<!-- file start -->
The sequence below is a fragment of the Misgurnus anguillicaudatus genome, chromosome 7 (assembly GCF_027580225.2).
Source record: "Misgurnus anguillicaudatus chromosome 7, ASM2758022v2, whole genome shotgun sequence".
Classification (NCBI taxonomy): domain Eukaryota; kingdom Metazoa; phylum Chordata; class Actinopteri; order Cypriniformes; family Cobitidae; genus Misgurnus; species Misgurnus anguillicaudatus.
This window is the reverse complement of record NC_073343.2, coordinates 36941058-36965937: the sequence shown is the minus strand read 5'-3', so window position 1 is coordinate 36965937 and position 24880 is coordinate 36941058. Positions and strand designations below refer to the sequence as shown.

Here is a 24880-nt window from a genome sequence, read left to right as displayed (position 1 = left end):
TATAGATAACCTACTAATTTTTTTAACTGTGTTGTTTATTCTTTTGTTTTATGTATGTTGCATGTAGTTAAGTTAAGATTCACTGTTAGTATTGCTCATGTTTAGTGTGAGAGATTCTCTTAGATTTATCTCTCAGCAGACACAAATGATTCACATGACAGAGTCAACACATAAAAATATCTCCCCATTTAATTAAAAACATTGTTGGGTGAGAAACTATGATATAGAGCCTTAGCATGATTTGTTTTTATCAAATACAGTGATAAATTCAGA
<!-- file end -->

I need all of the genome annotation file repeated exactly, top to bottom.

The sequence below is a fragment of the Misgurnus anguillicaudatus genome, chromosome 7 (assembly GCF_027580225.2).
Source record: "Misgurnus anguillicaudatus chromosome 7, ASM2758022v2, whole genome shotgun sequence".
Classification (NCBI taxonomy): domain Eukaryota; kingdom Metazoa; phylum Chordata; class Actinopteri; order Cypriniformes; family Cobitidae; genus Misgurnus; species Misgurnus anguillicaudatus.
This window is the reverse complement of record NC_073343.2, coordinates 36941058-36965937: the sequence shown is the minus strand read 5'-3', so window position 1 is coordinate 36965937 and position 24880 is coordinate 36941058. Positions and strand designations below refer to the sequence as shown.

Here is a 24880-nt window from a genome sequence, read left to right as displayed (position 1 = left end):
TATAGATAACCTACTAATTTTTTTAACTGTGTTGTTTATTCTTTTGTTTTATGTATGTTGCATGTAGTTAAGTTAAGATTCACTGTTAGTATTGCTCATGTTTAGTGTGAGAGATTCTCTTAGATTTATCTCTCAGCAGACACAAATGATTCACATGACAGAGTCAACACATAAAAATATCTCCCCATTTAATTAAAAACATTGTTGGGTGAGAAACTATGATATAGAGCCTTAGCATGATTTGTTTTTATCAAATACAGTGATAAATTCAGA